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For the first time doctors have been given the go-ahead to deploy experimental drugs for all patients in an Ebola outbreak, according to the WHO.
Its latest report on the outbreak in the Democratic Republic of the Congo (DRC) puts the number of deaths at 28 out of 55 cases recorded since the epidemic began in early April.
The DRC has approved five experimental treatments, including two drugs used to treat the only baby to survive Ebola in the West Africa epidemic.
“We don't know if the epidemic is over — one case can spark a new cluster”
The drugs are experimental because they have not yet completed the large-scale trials normally required but officials believe approval is warranted in an emergency, as long as patients give consent and results are monitored.
The approval by the Congolese government is being followed up by ongoing negotiations with the WHO and the medical charity Doctors without Borders (MSF-Medicines Sans Frontiers). The aim is to fine-tune the details on which of these drugs are to be used as a first-line of defence, according to Séverine Caluwaerts, a gynaecologist with the charity.
“MSF specifically wants to focus on Zmapp as first line, and [on a drug called] GS-5734,” she told SciDev.Net.
The two drugs were among three experimental therapies used successfully by MSF to save Nubia — the only baby known to have survived being born with Ebola — in Guinea towards the end of the West Africa epidemic in 2015.
Zmapp, a cocktail of monoclonal antibodies, initially improved Nubia's condition. But it wasn’t enough to clear the virus until she was given GS-5734, also known as Remdesivir. “Because the Zmapp was not enough to clear her virus, we sort of believe in the GS compound but this is more belief, no science, since the sample size is too small,” explains Caluwaerts.
“There’s a solid argument in favour of Zmapp but not Remdesivir until further evidence is developed,” says Daniel Kelly, from the School of Medicine at the University of California, San Francisco in the United States, who has worked on the Ebola response in Sierra Leone over the years.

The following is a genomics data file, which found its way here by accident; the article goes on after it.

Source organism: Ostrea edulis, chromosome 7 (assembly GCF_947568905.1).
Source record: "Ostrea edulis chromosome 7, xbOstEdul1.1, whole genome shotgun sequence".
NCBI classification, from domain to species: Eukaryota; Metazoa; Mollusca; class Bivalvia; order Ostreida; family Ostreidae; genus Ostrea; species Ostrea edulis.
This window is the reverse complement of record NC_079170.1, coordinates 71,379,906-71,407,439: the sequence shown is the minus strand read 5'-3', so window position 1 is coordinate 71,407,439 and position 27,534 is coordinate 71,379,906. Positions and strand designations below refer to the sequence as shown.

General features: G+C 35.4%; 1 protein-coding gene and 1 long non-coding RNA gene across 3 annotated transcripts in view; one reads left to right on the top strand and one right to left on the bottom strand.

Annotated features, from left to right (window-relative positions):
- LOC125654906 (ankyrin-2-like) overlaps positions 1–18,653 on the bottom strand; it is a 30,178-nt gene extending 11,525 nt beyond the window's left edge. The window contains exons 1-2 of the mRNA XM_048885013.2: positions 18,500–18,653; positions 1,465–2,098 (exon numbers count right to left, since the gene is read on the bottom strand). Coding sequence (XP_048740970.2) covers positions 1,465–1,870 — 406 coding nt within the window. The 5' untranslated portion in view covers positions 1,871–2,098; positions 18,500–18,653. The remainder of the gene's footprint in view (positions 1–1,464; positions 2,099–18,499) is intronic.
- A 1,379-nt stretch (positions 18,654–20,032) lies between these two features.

Kelly believes the drugs can be useful for special cases, but WHO’s guidance for “aggressive supportive care” — such as IV fluids for severely dehydrated people — should still be what doctors turn to first.
Nubia is only the second person worldwide to be given Remdesivir. The first is Scottish nurse Pauline Cafferkey who caught the deadly virus in Sierra Leone.
Nubia was born just a few days after her mother was admitted to a treatment centre run by MSF. She left the centre 33 days later, just two weeks after doctors administered the drug, weighing 3100 grams and showing no signs of illness. She is now 2.5 years old and thriving.
The Ebola virus is particularly deadly for foetuses and newborns, and until Nubia, the longest a baby had survived during the West Africa epidemic was two days.
Caluwaerts calls Nubia a “miracle” and a “game-changer”: she is the first documented survivor of Ebola passed on during pregnancy. Before her, everyone thought no baby could survive if born to a mother who caught the virus while pregnant, she said at MSF’s Scientific Days conference last month (May 17-18).
At the conference Caluwaerts presented results from the largest study yet on Ebola-positive pregnant women, which she said holds lessons for doctors now working in the DRC.
Evidence from past cases suggested that nine in 10 pregnant women would die of Ebola, but there were still questions to answer, she explained — for example whether pregnancy worsens a woman’s diagnosis, or if amniotic fluid is infectious.
Analysis of data for 77 pregnant women from nine MSF treatment centres in Guinea, Liberia and Sierra Leone showed that pregnant women were as likely to survive the disease as uninfected women of reproductive age — but they had a higher chance of survival if they caught the virus in the early stages of pregnancy.
In the study, which is due to be published in a peer-reviewed journal, Caluwaerts and her colleagues also report that amniotic fluid tests “strongly” positive for the virus up to 32 days after a pregnant woman recovers from the disease.
This has implications for the safety of health workers treating women who either deliver babies or miscarry. She recommends that staff working in the DRC make sure pregnancy testing is standard at admission for all women of childbearing age, and that all pregnant patients who test positive for Ebola should deliver inside a treatment centre but in a private maternity space.
Mortality in MSF’s treatment centres in the DRC stands at 20-30 per cent, much lower than in previous epidemics, and there are signs the epidemic is waning: no new cases have been reported since May 17, according to the WHO. But the charity remains cautious. “We don't know if the epidemic is over — one case can spark a new cluster,” says Caluwaerts.